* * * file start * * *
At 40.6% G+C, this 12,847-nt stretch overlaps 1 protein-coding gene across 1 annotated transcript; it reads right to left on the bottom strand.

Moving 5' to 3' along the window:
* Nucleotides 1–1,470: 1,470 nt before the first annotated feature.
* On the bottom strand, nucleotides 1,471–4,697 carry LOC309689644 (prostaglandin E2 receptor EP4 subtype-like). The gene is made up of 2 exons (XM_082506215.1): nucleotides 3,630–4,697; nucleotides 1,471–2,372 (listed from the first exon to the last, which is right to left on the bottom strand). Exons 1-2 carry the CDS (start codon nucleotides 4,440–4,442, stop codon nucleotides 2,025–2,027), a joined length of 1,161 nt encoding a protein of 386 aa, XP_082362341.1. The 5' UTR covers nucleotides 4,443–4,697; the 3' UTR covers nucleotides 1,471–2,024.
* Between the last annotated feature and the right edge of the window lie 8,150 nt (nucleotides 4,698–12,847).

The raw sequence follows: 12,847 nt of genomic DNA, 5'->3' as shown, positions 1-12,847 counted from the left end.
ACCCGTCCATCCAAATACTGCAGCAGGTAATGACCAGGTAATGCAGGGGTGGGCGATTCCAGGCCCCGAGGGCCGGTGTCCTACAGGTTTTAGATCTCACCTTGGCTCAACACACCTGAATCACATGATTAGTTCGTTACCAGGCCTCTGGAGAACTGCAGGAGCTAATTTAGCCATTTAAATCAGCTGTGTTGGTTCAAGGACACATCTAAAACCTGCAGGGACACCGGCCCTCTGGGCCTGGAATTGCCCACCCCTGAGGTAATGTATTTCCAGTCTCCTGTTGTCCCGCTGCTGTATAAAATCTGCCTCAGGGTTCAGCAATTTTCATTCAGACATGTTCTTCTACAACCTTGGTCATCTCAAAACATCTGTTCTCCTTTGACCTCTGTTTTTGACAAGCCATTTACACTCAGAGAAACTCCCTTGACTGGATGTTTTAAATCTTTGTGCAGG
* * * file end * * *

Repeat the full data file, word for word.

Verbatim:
At 40.6% G+C, this 12,847-nt stretch overlaps 1 protein-coding gene across 1 annotated transcript; it reads right to left on the bottom strand.

Moving 5' to 3' along the window:
* Nucleotides 1–1,470: 1,470 nt before the first annotated feature.
* On the bottom strand, nucleotides 1,471–4,697 carry LOC309689644 (prostaglandin E2 receptor EP4 subtype-like). The gene is made up of 2 exons (XM_082506215.1): nucleotides 3,630–4,697; nucleotides 1,471–2,372 (listed from the first exon to the last, which is right to left on the bottom strand). Exons 1-2 carry the CDS (start codon nucleotides 4,440–4,442, stop codon nucleotides 2,025–2,027), a joined length of 1,161 nt encoding a protein of 386 aa, XP_082362341.1. The 5' UTR covers nucleotides 4,443–4,697; the 3' UTR covers nucleotides 1,471–2,024.
* Between the last annotated feature and the right edge of the window lie 8,150 nt (nucleotides 4,698–12,847).

The raw sequence follows: 12,847 nt of genomic DNA, 5'->3' as shown, positions 1-12,847 counted from the left end.
ACCCGTCCATCCAAATACTGCAGCAGGTAATGACCAGGTAATGCAGGGGTGGGCGATTCCAGGCCCCGAGGGCCGGTGTCCTACAGGTTTTAGATCTCACCTTGGCTCAACACACCTGAATCACATGATTAGTTCGTTACCAGGCCTCTGGAGAACTGCAGGAGCTAATTTAGCCATTTAAATCAGCTGTGTTGGTTCAAGGACACATCTAAAACCTGCAGGGACACCGGCCCTCTGGGCCTGGAATTGCCCACCCCTGAGGTAATGTATTTCCAGTCTCCTGTTGTCCCGCTGCTGTATAAAATCTGCCTCAGGGTTCAGCAATTTTCATTCAGACATGTTCTTCTACAACCTTGGTCATCTCAAAACATCTGTTCTCCTTTGACCTCTGTTTTTGACAAGCCATTTACACTCAGAGAAACTCCCTTGACTGGATGTTTTAAATCTTTGTGCAGG